The protocol utilized for transmitting the messages between the base stations 104 and the subscriber units 102 is preferably similar to Motorola's well-known FLEX™ family of digital selective call signaling protocols. It will be appreciated that other similar messaging protocols can be used as well. These protocols utilize well-known error detection and error correction techniques and are therefore tolerant to bit errors occurring during transmission, provided that the bit errors are not too numerous in any one code word. The protocols preferably transmit messages in synchronous frames of predetermined length, e.g., 1.875 seconds. Thus, when forming a next frame of data for transmission, it is desirable to be able to locate a combination of queued messages of a length that will optimally fill the frame. Otherwise, idle bit patterns will have to be transmitted, thus wasting valuable airtime.

FIG. 2 is an electrical block diagram of the output controller 110 in accordance with the present invention. The output controller 110 comprises a conventional input interface 202 coupled to the communication link 122 for receiving a message from a message originator. The output controller 110 further comprises a conventional processor 208 for processing the message, and a conventional output interface 206 coupled to the communication link 106 for outputting the message through the base stations 104. The processor 208 is coupled to a conventional memory 210 comprising a message processing element 222 for programming the processor 208, and other locations for storing messages and variables handled by the processor 208. In the preferred embodiment, the memory 210 further comprises a first-in, first-out (FIFO) message queue 212 for storing messages in an order received from the home controller 120. The memory 210 further comprises a location for storing a candidate message 214 being considered for addition to a current frame of data to be sent to the base stations 104. In addition, the memory 210 includes a location where the processor keeps track of available space 216 in the current frame for adding another message.

In the preferred embodiment, the memory also includes a skipped address linked list 218, which contains selective call addresses corresponding to any numbered messages that were temporarily skipped due to lack of available space in the current frame. Each selective call address in the skipped address linked list 218 is used as a skip indicator to prevent any further transmission of numbered messages to the selective call address during the current frame, while advantageously allowing non-numbered messages and numbered messages to other selective call addresses to be used to optimally fill the current frame, as explained further below.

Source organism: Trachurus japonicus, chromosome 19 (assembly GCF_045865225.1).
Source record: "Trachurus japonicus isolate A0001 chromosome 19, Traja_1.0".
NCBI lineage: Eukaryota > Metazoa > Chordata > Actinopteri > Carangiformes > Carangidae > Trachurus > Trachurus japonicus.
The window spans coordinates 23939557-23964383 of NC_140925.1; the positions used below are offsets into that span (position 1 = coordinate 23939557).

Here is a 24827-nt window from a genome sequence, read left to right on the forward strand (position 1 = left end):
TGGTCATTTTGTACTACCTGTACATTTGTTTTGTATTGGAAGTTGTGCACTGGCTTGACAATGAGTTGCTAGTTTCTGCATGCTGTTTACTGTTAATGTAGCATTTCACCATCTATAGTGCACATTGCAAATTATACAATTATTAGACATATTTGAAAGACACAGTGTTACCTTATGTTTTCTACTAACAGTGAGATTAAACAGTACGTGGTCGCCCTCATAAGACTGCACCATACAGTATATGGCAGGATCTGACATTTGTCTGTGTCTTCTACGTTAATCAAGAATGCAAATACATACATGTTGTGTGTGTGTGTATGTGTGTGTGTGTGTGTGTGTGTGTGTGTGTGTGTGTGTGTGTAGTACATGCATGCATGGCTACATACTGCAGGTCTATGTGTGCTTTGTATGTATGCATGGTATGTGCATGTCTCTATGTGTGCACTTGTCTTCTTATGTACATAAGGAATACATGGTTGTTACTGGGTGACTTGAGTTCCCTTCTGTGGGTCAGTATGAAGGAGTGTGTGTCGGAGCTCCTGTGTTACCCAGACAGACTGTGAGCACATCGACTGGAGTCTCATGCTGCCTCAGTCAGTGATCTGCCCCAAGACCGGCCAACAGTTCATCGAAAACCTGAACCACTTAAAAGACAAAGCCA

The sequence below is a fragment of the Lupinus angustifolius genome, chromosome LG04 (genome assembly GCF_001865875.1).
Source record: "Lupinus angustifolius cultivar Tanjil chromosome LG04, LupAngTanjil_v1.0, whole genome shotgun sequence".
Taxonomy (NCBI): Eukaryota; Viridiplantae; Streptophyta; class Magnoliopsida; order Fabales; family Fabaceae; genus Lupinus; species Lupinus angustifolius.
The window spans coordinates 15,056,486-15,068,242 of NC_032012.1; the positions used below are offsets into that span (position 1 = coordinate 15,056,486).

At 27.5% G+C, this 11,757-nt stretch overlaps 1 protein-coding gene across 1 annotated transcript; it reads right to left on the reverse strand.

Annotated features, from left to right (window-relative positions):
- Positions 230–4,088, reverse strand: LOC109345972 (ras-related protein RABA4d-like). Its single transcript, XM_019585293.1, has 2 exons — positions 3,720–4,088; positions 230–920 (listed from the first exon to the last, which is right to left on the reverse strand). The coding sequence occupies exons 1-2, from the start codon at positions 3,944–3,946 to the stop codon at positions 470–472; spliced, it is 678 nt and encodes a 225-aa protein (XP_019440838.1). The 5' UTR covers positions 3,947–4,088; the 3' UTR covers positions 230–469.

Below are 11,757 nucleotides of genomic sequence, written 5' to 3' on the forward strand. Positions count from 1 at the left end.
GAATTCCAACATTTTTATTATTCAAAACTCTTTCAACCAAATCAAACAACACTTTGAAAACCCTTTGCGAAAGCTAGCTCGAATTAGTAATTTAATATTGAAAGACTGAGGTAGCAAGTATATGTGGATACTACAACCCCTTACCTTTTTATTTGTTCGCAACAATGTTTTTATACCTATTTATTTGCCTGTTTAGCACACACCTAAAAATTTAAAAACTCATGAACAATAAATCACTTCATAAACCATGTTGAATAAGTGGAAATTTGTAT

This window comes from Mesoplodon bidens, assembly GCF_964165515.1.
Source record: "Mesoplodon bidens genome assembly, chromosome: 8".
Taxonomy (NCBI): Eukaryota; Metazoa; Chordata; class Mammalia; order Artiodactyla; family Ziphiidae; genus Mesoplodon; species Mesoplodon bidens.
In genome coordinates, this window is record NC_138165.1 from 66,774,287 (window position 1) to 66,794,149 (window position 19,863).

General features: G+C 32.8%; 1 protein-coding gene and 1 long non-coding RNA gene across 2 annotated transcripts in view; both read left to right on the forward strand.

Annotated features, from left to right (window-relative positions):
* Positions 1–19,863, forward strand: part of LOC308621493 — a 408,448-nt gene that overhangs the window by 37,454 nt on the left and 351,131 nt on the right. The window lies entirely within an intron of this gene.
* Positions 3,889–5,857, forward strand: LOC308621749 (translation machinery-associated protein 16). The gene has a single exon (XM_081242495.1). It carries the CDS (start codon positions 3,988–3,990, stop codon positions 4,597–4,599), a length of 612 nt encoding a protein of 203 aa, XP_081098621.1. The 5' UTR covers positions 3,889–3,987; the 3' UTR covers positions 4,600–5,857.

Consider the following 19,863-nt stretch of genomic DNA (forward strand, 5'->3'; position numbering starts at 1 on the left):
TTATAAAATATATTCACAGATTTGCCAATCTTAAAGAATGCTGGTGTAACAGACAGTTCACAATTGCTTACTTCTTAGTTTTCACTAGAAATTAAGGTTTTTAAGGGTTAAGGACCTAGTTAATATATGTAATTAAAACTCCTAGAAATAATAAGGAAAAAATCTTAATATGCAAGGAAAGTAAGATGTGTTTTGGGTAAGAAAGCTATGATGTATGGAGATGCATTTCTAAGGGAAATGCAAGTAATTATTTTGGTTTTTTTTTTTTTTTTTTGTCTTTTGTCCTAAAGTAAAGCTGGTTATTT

In an alternative embodiment, a skip indicator flag 220 is utilized as the skip indicator. The skip indicator flag 220 is set in response to a numbered message being skipped due to lack of available space in the current frame. Thereafter, no further numbered messages (to any address) are allowed to be added to the current frame. The alternative embodiment has the advantage of requiring less processing power and memory space to operate. A disadvantage, however, is that the alternative embodiment allows the remainder of the frame after a numbered message is skipped to include only non-numbered messages. This can be a strong disadvantage when the system traffic includes a high percentage of numbered messages, as there may not be enough non-numbered messages in the message queue for optimally filling the frame.

FIG. 3 is a flow diagram 300 depicting operation of the output controller 110 in accordance with the preferred embodiment of the present invention. The flow begins with the processor 208 accessing the message processing element 222 and storing 302 new messages in the FIFO message queue 212 as the new messages arrive at the output controller 110 from the home controller 120. The messages preferably include at least some numbered messages having sequence numbers supplied by the home controller 120 and communicated to the output controller 110 utilizing well-known techniques. The processor 208 then accesses the FIFO message queue 212 and selects 304 the oldest message in the queue as a candidate message. Then the processor 208 accesses the available space 216 in the current frame and tests 306 whether the available space in the current frame of data is sufficient to accommodate the candidate message. If the available space is insufficient (as will be the case on some later pass through the steps of filling the frame), then the candidate message is skipped 312, i.e., left in the FIFO message queue 212 to be added to a subsequent frame. In addition, the processor 208 checks 314 whether the candidate message is a numbered message. If so, the processor 208 records a skip indicator into a predetermined location of the memory 210. More specifically, in the preferred embodiment, the processor 208 stores 320, in the skipped address linked list 218, the selective call address to which the skipped message is directed. The processor 208 then checks 326 whether there are more messages in the FIFO message queue 212 that have not yet been selected as the candidate message for the current frame. If not, then the frame forming is done and the processor 208 moves the flow to step 324, and thus stops looking for more messages, clears the skipped address linked list 218 in preparation for a new frame, and sends the current frame to the base stations 104.